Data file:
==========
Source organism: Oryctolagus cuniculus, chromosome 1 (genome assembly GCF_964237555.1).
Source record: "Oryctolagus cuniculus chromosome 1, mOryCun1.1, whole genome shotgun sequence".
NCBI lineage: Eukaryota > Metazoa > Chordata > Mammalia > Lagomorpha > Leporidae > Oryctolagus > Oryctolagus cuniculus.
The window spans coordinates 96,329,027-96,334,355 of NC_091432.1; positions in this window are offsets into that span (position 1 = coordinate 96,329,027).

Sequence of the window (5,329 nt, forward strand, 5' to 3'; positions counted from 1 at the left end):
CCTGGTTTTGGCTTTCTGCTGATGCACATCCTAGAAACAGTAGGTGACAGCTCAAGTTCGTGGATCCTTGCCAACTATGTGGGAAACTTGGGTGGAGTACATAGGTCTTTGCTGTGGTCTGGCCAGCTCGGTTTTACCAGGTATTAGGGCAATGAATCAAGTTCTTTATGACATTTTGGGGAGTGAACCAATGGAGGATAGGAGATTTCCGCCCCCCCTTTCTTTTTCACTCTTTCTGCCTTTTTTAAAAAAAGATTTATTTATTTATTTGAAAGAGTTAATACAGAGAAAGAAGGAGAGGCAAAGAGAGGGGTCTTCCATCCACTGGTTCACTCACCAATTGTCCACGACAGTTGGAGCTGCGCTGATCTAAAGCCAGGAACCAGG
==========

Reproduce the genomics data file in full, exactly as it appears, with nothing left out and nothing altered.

Source organism: Oryctolagus cuniculus, chromosome 1 (genome assembly GCF_964237555.1).
Source record: "Oryctolagus cuniculus chromosome 1, mOryCun1.1, whole genome shotgun sequence".
NCBI lineage: Eukaryota > Metazoa > Chordata > Mammalia > Lagomorpha > Leporidae > Oryctolagus > Oryctolagus cuniculus.
The window spans coordinates 96,329,027-96,334,355 of NC_091432.1; positions in this window are offsets into that span (position 1 = coordinate 96,329,027).

Sequence of the window (5,329 nt, forward strand, 5' to 3'; positions counted from 1 at the left end):
CCTGGTTTTGGCTTTCTGCTGATGCACATCCTAGAAACAGTAGGTGACAGCTCAAGTTCGTGGATCCTTGCCAACTATGTGGGAAACTTGGGTGGAGTACATAGGTCTTTGCTGTGGTCTGGCCAGCTCGGTTTTACCAGGTATTAGGGCAATGAATCAAGTTCTTTATGACATTTTGGGGAGTGAACCAATGGAGGATAGGAGATTTCCGCCCCCCCTTTCTTTTTCACTCTTTCTGCCTTTTTTAAAAAAAGATTTATTTATTTATTTGAAAGAGTTAATACAGAGAAAGAAGGAGAGGCAAAGAGAGGGGTCTTCCATCCACTGGTTCACTCACCAATTGTCCACGACAGTTGGAGCTGCGCTGATCTAAAGCCAGGAACCAGG